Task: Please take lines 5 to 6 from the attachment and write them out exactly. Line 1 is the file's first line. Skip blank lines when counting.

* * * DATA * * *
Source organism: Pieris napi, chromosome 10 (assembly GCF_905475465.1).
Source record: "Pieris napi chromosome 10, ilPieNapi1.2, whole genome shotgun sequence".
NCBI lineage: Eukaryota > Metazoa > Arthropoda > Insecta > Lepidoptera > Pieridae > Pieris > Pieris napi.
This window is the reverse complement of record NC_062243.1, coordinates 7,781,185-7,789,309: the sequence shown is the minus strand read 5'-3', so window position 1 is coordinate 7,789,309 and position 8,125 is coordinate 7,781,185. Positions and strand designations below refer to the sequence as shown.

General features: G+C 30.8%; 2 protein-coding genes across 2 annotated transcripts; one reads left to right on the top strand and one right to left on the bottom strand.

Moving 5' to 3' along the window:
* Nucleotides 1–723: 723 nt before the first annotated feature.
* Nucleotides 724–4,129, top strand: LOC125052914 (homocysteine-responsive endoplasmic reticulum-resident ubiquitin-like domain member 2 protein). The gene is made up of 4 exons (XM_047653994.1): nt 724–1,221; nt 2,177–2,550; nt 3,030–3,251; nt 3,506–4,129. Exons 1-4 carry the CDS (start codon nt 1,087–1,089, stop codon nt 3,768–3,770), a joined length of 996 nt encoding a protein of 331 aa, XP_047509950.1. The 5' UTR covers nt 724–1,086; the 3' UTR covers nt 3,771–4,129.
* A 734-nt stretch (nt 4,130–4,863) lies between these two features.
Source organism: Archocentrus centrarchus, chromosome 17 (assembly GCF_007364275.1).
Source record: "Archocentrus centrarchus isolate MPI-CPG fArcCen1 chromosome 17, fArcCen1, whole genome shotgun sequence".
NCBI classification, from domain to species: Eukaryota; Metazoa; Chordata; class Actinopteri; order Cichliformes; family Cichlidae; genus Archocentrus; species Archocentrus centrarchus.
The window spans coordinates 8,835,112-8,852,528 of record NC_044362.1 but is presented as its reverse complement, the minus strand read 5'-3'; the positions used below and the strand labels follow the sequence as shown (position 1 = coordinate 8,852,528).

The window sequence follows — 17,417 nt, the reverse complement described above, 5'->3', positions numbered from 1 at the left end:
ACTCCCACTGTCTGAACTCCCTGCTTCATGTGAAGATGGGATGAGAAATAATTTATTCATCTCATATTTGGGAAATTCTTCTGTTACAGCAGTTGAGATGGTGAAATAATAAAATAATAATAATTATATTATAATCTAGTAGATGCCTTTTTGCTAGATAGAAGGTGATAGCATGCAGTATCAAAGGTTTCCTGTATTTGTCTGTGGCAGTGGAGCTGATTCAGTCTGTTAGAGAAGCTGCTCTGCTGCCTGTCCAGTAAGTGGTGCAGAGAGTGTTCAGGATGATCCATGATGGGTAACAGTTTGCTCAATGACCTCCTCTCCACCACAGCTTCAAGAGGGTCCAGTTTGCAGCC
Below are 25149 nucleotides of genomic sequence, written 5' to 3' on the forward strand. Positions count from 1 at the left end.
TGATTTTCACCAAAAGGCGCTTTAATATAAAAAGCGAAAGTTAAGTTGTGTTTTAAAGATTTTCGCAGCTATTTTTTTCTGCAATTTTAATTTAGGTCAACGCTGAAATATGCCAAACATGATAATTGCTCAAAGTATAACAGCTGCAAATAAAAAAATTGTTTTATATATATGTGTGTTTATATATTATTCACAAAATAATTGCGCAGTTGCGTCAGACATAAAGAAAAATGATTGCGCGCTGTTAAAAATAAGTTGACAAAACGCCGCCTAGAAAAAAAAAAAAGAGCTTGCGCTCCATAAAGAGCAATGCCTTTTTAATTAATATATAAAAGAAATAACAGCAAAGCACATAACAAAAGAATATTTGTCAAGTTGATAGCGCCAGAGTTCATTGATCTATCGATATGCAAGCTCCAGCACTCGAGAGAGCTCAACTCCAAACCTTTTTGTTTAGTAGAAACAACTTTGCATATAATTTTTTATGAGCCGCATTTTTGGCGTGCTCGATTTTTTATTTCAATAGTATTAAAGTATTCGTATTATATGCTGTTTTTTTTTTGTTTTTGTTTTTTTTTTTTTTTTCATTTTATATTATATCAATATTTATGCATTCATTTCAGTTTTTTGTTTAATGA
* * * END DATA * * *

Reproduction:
General features: G+C 30.8%; 2 protein-coding genes across 2 annotated transcripts; one reads left to right on the top strand and one right to left on the bottom strand.

Moving 5' to 3' along the window: